#NAME? error

I have an excel spreadsheet created by somebody else which I need to complete. There are drop down boxes in this spreadsheet. Some of them work ok but others just come up with #NAME instead of the options. I am assured these boxes work for other people (using Excel) but trying to open in Libre Office Calc they don’t work for me. I’ve tried all options I can think of. I recently updated Libre Office in the hope that this would solve the problem. After updating I reopened the spreadsheet and got the message below:

“Warning loading document filename.xlsx:
The data could not be loaded completely because the maximum number of columns per sheet was exceeded”

I’m not sure if that would be the cause but can anyone help?



you are talking about 2 different things (which may be related depending on how the dropdowns are filled)

  1. “Warning loading document filename.xlsx:”
    This is due to the fact that Excel supports more than 1024 columns (i.e. 16,384 columns), which is the maximum in LiibreOffice

  2. Error #NAME
    see Error Codes in LibreOffice Calc - LibreOffice Help, which states for Error 525:

An identifier could not be evaluated, for example, no valid reference, no valid domain name, no column/row label, no macro, incorrect decimal divider, add-in not found

Regarding 2. you need to provide an example of the cell content. showing the #NAME result (formula).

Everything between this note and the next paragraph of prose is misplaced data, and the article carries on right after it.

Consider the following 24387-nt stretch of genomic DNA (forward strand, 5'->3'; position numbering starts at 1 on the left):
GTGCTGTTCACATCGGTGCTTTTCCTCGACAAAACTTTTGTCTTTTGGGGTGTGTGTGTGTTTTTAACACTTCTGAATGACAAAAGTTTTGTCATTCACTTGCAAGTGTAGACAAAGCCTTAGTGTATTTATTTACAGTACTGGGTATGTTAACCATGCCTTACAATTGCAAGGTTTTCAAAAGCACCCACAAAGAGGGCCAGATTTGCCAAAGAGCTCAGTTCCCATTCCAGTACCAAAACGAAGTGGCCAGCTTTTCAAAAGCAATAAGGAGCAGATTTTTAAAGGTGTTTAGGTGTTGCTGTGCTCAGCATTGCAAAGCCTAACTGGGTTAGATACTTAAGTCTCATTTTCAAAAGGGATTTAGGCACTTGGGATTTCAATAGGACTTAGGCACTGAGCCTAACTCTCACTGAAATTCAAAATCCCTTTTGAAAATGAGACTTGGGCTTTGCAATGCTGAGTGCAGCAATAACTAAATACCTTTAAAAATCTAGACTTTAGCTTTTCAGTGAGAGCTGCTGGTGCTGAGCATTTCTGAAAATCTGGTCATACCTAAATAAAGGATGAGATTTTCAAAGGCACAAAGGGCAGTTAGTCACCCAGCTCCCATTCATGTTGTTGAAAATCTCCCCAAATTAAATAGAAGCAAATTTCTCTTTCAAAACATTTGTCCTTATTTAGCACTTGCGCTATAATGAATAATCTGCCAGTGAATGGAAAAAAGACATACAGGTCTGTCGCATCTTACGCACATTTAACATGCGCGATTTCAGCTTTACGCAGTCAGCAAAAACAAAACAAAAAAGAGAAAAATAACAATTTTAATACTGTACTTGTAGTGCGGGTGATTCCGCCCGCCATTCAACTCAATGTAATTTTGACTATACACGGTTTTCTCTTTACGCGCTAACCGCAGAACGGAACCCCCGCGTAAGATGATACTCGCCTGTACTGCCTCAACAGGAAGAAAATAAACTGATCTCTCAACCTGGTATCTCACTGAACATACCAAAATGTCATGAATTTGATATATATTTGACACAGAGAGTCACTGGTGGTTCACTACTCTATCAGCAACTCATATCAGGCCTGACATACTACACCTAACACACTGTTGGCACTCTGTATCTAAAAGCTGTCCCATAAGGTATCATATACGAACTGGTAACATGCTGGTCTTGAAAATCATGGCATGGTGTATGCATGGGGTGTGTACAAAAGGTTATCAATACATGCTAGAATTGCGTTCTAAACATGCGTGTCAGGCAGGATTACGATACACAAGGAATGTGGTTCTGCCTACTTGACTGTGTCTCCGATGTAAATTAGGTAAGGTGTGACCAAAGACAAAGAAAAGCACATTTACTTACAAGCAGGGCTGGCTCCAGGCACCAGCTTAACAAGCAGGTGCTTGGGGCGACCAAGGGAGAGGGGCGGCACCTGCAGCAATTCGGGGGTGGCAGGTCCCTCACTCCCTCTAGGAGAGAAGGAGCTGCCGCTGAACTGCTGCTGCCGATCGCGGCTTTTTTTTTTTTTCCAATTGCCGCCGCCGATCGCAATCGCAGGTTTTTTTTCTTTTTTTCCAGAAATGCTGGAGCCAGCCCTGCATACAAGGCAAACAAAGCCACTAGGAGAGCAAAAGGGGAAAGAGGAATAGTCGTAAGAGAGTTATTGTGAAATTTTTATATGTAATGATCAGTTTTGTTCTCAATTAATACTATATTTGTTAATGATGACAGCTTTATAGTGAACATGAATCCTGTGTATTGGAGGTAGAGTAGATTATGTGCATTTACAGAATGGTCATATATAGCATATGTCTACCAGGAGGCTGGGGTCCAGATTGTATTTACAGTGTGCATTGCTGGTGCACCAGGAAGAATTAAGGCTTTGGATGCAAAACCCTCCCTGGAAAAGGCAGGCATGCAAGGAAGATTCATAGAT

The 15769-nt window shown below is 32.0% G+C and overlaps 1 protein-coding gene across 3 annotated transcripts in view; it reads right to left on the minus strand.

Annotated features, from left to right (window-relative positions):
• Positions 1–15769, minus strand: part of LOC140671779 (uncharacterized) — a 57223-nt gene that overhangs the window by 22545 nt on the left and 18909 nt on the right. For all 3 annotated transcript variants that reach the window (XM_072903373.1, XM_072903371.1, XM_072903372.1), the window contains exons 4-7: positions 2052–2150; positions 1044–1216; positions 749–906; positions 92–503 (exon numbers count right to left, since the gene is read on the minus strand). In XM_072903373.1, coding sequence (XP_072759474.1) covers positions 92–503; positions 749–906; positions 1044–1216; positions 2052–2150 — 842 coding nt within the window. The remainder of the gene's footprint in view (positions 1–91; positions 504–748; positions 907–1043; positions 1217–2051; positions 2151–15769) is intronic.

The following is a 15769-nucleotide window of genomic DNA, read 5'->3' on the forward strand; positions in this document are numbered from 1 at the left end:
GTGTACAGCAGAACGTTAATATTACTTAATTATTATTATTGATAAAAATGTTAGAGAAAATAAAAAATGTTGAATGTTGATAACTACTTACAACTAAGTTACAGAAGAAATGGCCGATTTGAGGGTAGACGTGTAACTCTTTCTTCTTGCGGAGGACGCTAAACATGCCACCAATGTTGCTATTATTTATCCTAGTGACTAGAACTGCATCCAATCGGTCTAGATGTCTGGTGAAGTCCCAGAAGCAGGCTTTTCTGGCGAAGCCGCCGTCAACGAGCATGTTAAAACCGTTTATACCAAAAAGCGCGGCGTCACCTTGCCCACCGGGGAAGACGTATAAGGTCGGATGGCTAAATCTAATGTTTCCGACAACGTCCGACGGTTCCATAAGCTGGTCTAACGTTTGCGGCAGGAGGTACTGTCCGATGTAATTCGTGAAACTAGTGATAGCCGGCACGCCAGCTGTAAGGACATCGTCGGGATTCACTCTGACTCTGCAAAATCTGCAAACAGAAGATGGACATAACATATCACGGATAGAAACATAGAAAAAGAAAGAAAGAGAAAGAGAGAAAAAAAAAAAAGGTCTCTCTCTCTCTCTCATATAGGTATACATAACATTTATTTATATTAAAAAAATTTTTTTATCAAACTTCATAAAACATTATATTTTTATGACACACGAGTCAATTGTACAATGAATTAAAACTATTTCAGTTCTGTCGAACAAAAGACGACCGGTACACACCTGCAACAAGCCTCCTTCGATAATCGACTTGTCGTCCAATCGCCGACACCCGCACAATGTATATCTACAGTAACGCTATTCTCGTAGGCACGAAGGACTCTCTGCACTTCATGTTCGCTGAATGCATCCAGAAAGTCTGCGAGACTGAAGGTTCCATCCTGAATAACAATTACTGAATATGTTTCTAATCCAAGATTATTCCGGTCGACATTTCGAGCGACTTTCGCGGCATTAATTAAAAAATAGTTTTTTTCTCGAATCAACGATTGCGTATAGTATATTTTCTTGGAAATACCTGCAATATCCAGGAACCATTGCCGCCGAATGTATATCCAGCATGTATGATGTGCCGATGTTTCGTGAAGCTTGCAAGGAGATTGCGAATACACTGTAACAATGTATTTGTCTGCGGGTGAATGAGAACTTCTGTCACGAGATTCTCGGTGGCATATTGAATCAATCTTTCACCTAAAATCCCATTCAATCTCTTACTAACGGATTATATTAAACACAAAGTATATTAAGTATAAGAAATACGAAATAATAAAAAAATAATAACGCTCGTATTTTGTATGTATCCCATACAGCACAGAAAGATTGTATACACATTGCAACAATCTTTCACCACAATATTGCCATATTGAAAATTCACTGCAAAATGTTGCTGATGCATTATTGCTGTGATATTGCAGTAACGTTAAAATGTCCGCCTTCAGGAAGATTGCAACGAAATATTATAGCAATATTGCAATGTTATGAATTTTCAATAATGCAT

Thanks I wasn’t sure if the two were related. With regard to the #NAME I can’t provide an example of the content as it is just showing me #NAME nothing else

Click in the cell with the error and look at the input line at the top of your window

What does show #NAME? - the cell or the drop down? If it is the drop down then check were the drop down items are coming from (list, range of cells,…). The incorrect reference must be visible. If a reference yields #NAME you can resolve the reference (its name). If it is the cell showing #NAME got to the cell and go to Edit Mode (Double Click the cell or F2)

how do I check where the drop down items are coming from?

You need to go into design mode (Tools -> Forms -> Option: Design Mode), Right click - Control Properties -> Tab: Data on the dropdown and check options Type of list content and List content

Thanks Opaque - when I go into design mode then right click on the cell I don’t get an option for control properties

I wrote “Right click … on the dropdown…” and this means the drop down control box and not to click the cell. But I start to get the gut feeling that you don’t have a real drop down form control by a validity list by using Data -> Validity (having no example file sometimes is a real pain)

If I go to Data Validity I get a box up and the criteria source is listed as INDIRECT(SUBSTITUTE($xfc$9," “,”"))

Aha - “trust your gut”. This causes the #NAME? and now it turns out your two problems being related, since there is no column XFC in Calc (the last one is AMJ in Calc)